What Group of Animals Do Spiders Belong to?

Spiders are part of the Arachnida, a large group of animals that includes arachnids, mites, ticks, scorpions, and crustaceans. There are over 45,000 species in the arachnid family, including spiders and their relatives. They have eight legs and no antennae.

Spiders are carnivorous and usually eat insects. Various arachnid groups also produce venom. Some arachnids even eat plants.

Many spiders have elaborate webs, varying in shape and thickness. Spiders can reach up to 90 cm in size and are found in almost every continent. However, most sea spiders are small, with only a few deep water species reaching over 90 cm.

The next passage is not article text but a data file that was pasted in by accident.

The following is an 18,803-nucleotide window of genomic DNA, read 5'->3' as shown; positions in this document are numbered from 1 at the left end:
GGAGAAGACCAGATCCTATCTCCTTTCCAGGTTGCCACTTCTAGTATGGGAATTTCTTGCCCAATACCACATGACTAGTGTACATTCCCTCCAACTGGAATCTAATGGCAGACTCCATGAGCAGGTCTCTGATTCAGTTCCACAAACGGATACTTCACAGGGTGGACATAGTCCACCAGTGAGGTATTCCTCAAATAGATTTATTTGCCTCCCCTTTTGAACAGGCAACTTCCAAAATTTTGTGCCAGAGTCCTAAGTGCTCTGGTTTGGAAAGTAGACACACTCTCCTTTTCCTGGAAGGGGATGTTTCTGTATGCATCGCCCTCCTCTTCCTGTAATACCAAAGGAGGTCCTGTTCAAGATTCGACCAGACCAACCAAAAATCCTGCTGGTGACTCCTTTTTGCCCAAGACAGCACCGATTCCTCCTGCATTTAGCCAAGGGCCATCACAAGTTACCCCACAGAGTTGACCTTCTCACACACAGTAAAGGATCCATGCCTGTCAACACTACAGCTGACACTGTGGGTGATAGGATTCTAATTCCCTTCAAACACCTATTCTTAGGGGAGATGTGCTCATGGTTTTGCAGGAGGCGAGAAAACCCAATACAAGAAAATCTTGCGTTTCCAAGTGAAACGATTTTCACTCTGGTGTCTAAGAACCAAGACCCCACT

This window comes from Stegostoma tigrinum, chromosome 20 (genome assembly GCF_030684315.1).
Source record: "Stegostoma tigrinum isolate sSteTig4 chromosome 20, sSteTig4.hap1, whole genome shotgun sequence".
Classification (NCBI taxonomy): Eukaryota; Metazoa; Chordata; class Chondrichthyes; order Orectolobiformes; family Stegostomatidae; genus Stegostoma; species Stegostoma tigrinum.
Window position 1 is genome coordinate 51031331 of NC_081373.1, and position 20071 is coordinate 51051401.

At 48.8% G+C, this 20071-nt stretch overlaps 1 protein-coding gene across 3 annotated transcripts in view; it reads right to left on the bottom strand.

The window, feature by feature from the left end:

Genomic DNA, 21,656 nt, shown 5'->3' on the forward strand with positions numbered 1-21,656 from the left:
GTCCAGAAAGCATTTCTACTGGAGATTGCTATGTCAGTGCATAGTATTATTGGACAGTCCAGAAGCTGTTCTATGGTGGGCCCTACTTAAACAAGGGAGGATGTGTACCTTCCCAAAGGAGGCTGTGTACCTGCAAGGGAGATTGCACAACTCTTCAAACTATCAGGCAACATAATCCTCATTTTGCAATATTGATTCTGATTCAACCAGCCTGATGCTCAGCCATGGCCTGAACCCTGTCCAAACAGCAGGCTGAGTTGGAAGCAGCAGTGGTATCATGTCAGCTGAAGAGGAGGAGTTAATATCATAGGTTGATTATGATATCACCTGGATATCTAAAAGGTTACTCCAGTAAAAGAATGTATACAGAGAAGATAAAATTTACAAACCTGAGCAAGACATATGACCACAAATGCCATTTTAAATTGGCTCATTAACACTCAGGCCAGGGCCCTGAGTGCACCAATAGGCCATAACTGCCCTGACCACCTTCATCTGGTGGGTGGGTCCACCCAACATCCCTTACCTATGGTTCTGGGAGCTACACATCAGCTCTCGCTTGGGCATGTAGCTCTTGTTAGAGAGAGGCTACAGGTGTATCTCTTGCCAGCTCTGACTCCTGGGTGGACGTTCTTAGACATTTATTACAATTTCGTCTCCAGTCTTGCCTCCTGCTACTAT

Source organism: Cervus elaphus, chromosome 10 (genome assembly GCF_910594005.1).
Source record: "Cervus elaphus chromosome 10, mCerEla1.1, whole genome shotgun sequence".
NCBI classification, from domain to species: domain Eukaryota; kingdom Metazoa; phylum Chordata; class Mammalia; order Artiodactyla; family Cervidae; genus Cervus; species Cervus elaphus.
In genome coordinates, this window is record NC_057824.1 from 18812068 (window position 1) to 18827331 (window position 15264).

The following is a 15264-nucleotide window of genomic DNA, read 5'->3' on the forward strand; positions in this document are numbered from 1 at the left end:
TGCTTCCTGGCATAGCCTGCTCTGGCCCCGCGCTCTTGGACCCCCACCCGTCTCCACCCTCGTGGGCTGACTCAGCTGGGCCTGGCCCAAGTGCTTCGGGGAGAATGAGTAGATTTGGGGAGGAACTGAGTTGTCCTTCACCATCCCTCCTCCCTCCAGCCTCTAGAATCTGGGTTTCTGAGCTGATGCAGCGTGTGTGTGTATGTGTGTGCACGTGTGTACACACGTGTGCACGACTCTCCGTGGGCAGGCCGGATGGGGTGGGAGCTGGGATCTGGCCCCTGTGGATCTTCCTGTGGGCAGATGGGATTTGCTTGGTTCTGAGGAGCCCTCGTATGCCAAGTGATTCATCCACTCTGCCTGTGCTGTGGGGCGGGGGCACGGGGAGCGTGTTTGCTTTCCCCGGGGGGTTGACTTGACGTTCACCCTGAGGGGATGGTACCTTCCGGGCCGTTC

The most common arachnid is the house spider. Its body is divided into two sections: a head and thorax, and a abdomen. The abdomen has leg-like structures, called pedipalps, and the chelicerae, a segment containing venom sacs.

In addition, spiders have an open circulatory system, with no venous blood. This makes them more similar to solifuges. Spiders are also unique in that they lack extensor muscles in their limbs, which allows them to extend their bodies by hydraulic pressure.

Most arachnids are scavengers and feed on the pre-digested bodies of insects. Several species of arachnids have a minusculoscis, a suck-hole. Using this hole, they suck liquids from their prey.

In addition, most spiders produce silk. Silk is used for many purposes, such as wrapping prey, climbing, and tethering for safety. But some species of spiders actually produce silk for their own use, including making cocoons to protect their eggs.